By the way, anyone want to guess how many staples there were this time? Competition is always fun!

Yup, time for the update

Yeah, I know, I know. I'm a little late on this post. But I've got a good excuse! It might be old, but it never goes away....

So where have been the last few days? Logan, these are the days of your life!

Tuesday - Feb 8th - Pre-Surgery Day
My "big sister" and I arrived at Cedars-Sinai early for all of my pre-surgery appointments. Initially I met with Dr. Samadi who was in charge of testing me to make sure I was healthy enough to qualify for the surgery. This included an EKG, blood tests, and a chest x-ray. Given our tight schedule I only had time to sneak in the EKG before heading off to an appointment with Dr. Eliashiv to talk about the surgical brain mapping. With her and her cohort I went through a quick test to set a baseline of my "intelligence". She showed me lots of pictures that I was supposed to name, including a compass and a protractor (which I've been mixing up since I was a kid) and an accordion, which for some reason I couldn't remember (even though The Who told me about momma's squeezebox). Other than that I did pretty well. Well enough to use the mapping method as a way to determine which parts of my brain could safely be sliced. The next meeting was with Dr. Yu to talk about the procedure overall and what will happen afterward depending on the results. Dr. Yu and his co-horts were amazing. Seriously, I don't think I've met a surgeon with better "bed-side manner" than Dr. Yu. He's incredibly caring, explicative, kind, and patient. And he also shares a decent sense of humor. My first meeting with him definitely made me feel very comfortable in my decision to head down here to C-S. Well, that and the big Jewish Star on the building. You know how religious I can get. After meeting with Dr. Yu, it was lunchtime and then time to finish up with the rest of the medical tests. The final test (chest x-ray) was in the same location as the MRI that I needed to get, so we managed to pull two tests into one, bumping up the scheduled time for the MRI. This time I had a bunch of stickers adhered to my face (shown below) to spatially map out the MRI image for the surgery. Little did I know, this had to stay on me until I entered surgery. How sexy.... That night I managed to meet up with my dear friend "AE" for dinner and then sack out in preparation for the big day!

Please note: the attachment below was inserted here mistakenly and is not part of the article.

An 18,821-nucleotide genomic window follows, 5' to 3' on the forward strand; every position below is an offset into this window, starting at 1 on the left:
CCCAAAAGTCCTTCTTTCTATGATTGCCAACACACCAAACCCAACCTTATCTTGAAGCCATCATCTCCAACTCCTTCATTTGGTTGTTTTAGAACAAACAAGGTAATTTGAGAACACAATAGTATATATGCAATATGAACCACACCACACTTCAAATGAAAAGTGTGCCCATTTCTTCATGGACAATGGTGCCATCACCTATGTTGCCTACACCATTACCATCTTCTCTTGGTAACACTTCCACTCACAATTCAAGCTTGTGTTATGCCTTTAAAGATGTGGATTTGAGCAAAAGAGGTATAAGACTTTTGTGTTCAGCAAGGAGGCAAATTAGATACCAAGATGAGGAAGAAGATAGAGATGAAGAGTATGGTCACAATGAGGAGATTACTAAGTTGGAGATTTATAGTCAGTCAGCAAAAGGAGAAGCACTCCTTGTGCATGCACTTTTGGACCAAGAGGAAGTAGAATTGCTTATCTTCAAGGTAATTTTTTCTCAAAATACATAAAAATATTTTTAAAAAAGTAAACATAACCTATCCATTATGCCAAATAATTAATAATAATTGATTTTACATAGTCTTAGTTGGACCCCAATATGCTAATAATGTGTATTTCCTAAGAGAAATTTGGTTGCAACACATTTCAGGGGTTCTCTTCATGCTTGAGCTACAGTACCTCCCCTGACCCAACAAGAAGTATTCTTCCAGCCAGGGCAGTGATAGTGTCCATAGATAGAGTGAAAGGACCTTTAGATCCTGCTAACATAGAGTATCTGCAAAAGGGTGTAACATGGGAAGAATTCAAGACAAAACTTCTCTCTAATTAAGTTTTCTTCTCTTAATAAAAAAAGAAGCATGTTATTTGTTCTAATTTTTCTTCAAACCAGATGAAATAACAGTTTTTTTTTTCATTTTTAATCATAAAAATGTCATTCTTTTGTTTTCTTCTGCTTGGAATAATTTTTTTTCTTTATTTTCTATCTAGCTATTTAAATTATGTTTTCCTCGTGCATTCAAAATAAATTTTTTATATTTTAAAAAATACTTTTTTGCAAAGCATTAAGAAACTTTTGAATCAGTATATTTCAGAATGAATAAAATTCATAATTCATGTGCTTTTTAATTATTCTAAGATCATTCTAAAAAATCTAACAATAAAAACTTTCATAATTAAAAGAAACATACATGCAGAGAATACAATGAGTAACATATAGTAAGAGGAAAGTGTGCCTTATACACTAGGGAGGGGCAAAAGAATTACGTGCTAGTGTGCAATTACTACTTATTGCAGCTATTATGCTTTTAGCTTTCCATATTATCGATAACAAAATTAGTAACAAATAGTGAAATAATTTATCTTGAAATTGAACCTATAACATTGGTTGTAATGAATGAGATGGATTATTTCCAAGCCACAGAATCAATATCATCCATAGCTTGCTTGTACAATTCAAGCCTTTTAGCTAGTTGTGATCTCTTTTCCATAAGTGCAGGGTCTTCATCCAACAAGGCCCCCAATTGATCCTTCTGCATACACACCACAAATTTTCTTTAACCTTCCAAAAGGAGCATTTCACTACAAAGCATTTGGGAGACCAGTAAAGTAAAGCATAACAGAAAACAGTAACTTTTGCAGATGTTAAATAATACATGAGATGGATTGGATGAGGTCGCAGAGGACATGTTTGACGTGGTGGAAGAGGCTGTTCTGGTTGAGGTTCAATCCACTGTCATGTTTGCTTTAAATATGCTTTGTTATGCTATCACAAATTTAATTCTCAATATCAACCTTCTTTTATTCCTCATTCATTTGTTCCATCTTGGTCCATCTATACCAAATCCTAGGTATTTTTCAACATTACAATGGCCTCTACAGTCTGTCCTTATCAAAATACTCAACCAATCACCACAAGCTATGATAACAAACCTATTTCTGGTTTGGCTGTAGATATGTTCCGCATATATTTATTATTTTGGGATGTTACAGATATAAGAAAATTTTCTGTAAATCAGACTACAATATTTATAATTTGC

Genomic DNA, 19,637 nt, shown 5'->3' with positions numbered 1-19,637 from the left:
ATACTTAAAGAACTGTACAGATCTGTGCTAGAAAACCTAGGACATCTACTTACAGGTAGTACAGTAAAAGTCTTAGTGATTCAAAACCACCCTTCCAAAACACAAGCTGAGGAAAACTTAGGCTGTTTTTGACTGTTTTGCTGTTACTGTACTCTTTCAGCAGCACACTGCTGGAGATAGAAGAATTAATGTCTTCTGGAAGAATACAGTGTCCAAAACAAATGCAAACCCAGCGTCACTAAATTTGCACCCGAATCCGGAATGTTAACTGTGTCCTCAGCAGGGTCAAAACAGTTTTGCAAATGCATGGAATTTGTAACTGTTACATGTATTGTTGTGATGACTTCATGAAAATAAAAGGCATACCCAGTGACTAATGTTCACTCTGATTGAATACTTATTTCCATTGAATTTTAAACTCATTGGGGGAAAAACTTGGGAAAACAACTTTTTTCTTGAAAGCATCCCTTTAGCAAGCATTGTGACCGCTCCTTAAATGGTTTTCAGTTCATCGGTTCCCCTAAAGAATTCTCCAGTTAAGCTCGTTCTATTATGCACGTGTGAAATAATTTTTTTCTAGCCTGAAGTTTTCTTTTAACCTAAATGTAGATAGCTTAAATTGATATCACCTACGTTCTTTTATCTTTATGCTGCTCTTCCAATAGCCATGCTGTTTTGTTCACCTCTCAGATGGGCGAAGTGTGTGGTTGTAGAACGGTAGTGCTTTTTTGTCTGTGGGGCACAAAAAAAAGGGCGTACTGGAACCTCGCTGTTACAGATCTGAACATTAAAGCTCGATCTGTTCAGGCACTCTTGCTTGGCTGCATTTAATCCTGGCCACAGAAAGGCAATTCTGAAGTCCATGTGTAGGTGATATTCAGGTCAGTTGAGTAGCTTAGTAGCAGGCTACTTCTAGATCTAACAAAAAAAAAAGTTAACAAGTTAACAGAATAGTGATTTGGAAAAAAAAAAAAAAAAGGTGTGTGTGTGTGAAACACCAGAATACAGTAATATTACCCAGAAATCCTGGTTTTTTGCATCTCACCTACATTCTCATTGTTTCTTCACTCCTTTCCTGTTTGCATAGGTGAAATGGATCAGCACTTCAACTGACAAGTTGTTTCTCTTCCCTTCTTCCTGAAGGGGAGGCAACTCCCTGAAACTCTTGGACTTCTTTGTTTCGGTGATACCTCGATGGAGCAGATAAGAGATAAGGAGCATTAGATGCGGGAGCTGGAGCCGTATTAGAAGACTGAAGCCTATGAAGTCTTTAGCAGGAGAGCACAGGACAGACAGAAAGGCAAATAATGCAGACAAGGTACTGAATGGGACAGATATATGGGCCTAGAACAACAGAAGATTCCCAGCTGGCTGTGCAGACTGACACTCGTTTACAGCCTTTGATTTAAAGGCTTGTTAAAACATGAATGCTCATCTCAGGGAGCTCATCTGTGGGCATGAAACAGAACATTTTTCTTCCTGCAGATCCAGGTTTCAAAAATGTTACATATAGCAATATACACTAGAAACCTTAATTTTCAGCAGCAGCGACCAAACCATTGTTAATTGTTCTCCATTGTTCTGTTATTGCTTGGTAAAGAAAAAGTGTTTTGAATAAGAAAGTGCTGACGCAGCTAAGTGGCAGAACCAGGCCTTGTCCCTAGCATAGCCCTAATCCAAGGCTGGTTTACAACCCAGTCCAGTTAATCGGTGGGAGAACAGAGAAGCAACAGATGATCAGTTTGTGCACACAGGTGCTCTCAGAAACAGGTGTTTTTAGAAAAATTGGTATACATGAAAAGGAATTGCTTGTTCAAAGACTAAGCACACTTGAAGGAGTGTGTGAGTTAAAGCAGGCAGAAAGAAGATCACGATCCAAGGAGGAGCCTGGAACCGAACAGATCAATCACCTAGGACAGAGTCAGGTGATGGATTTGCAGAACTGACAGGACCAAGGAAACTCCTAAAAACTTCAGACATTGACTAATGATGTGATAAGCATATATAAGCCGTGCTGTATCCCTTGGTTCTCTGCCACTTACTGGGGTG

Wednesday (and Thursday) - Feb 9th - The "Big" Day